Printing A Vision

APH (6 of 22)The city of Louisville is known far and wide for many reasons, each one more noteworthy than the last. The Belle of Louisville – the city’s own namesake steamboat – is currently the oldest operating Mississippi-style sternwheeler in the world. It’s the hometown of celebrities such as the indomitable Muhammad Ali, gumshoe-mystery writer Sue Grafton and superstar Jennifer Lawrence. Perhaps most famously, it’s host to the Kentucky Derby every year, and it’s the largest city in a state that produces 95 percent of the world’s bourbon. And did you know that 90 percent of the country’s disco balls are made in Louisville too? As jaw-dropping and groovy as that last statistic is, there’s another infinitely more compelling reason to put Louisville on the map: It’s the home of the American Printing House for the Blind, an institution that has created and supplied products for the blind and visually impaired all over the world for over 150 years.

Craig Meador, President of American Printing House for the Blind

Craig Meador, President of American Printing House for the Blind

That’s right. One of the world’s premier blindness-affiliated organizations predates the American Civil War and even the standardization of the braille system, and it’s just off Frankfort Avenue in Clifton. Conceived in 1858 and officially opened in 1860 in the basement of the Kentucky School for the Blind – an organization with which they still partner but are no longer directly affiliated – the American Printing House for the Blind began as the vision of Dempsey B. Sherrod, a blind man from Mississippi who wished to respond to the growing need for educational tools for blind children. Since that nascent period, the American Printing House for the Blind, or APH as it is affectionately called by the blind community, has transformed into a national powerhouse for vision-related advocacy.

When the first official schools for the blind began in the United States in the 1800s, it was expected that they would obtain the funding and materials to provide their own students with books and other educational tools. This model proved intractable, however, and there was a call for aid and assistance from the federal government. The response was the 1879 “Act to Promote the Education of the Blind,” now called the Federal Quota Program. In a nutshell, this program provides, free of charge, educational materials to any schools with blind students who qualify, and APH is responsible for the overall administration of this law.

This device is the new Orbit Reader 20, a relatively low-cost development in the field of refreshable braille technology.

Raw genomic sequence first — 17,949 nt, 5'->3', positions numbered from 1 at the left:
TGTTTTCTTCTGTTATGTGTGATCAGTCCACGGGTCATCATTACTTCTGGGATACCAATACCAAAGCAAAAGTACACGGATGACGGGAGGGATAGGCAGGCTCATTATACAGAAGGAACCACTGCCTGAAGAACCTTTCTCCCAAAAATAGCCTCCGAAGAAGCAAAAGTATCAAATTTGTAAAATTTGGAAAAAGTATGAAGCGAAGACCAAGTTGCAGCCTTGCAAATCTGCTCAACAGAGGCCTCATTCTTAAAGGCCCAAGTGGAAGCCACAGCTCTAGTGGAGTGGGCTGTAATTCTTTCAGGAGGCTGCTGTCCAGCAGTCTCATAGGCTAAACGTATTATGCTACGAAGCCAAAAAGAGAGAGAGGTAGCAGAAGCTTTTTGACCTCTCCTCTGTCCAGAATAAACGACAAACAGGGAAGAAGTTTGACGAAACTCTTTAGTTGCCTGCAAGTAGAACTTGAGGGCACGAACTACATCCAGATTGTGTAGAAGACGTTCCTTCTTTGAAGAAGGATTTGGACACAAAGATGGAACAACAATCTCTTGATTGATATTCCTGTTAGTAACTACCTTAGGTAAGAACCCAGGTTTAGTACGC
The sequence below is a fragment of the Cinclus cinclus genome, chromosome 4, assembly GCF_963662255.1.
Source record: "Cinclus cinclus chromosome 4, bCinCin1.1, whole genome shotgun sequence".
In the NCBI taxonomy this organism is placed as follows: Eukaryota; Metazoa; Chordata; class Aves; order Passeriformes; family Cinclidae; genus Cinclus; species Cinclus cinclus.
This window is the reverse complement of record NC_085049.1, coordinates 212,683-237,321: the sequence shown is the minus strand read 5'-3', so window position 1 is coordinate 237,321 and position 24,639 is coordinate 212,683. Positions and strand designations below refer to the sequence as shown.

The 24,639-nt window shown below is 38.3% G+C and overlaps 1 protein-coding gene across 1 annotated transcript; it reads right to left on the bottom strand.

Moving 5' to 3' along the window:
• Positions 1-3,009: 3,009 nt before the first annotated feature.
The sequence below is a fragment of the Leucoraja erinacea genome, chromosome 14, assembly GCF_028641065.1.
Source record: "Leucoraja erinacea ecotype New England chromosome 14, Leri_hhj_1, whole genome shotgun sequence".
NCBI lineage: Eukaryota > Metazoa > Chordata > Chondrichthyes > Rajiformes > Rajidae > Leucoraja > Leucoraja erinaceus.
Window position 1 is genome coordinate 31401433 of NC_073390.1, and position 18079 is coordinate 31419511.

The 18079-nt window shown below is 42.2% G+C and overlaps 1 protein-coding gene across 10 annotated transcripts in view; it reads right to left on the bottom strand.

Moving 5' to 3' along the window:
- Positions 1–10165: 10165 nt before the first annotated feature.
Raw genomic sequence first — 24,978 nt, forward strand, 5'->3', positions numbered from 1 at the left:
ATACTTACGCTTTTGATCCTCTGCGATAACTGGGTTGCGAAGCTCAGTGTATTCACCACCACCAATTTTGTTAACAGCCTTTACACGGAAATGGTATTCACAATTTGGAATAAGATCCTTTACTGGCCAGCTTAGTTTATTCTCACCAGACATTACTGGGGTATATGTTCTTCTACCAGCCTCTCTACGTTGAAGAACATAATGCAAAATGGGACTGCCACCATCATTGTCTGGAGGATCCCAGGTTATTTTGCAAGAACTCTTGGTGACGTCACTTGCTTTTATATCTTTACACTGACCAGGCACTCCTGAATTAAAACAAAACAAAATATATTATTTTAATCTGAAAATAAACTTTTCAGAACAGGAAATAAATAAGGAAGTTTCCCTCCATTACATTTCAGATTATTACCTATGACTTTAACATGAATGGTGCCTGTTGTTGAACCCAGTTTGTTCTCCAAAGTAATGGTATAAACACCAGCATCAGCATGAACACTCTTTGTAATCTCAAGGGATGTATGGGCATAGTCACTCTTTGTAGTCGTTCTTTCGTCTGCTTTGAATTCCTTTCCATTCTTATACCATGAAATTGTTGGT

This device is the new Orbit Reader 20, a relatively low-cost development in the field of refreshable braille technology.

“APH is the world’s largest nonprofit company providing educational, workplace and independent living products for people who are blind and visually impaired. We’re also the only agency whose sole purpose is to promote products, services, advocacy and research for blind people,” says Craig Meador, APH’s president. “62,000 students who are legally blind or legally visually impaired fell under the purview of the Quota system last year nationally, and over 70 percent of our funding comes through this program.” Meador certainly knows his stuff, but as he and Public Relations Manager Roberta Williams lead me to the presses, I begin to see that Meador contains a buoyant passion that transcends the cold albeit informative nature of facts and figures. “I started as a teacher in Washington and became the principal of the Washington State School for the Blind and, eventually, a state vision consultant. People come here from all over the country and the world because they’ve always wanted to visit. People don’t get it, and they don’t know what we do here, but working here is one of the things I’ve always wanted to do.”

At this time, Roberta Williams takes over, beginning by giving me an overview of APH’s first claim to fame: their printing presses. As the origins of APH took place pre-braille, the standard at the time was raised letters, a printing style that involved, like it sounds, printing in a fashion that enables blind or visually disabled people to feel traditional letters with their fingers. “This method was eventually replaced by New York Point, braille’s biggest competitor. Even long after braille became popular, we didn’t phase out raised letters and New York Point until the ’20s. Also, many of our old clamshell presses are tools that were made for regular printing that were modified for braille,” informs Williams. Now, APH is state of the art, incorporating printing technologies such as laser and 3D printing along with some of the older, more antiquated methods. The printing process is involved, one of the final steps going so far as to utilize blind editors who check the braille for mistakes and inconsistencies.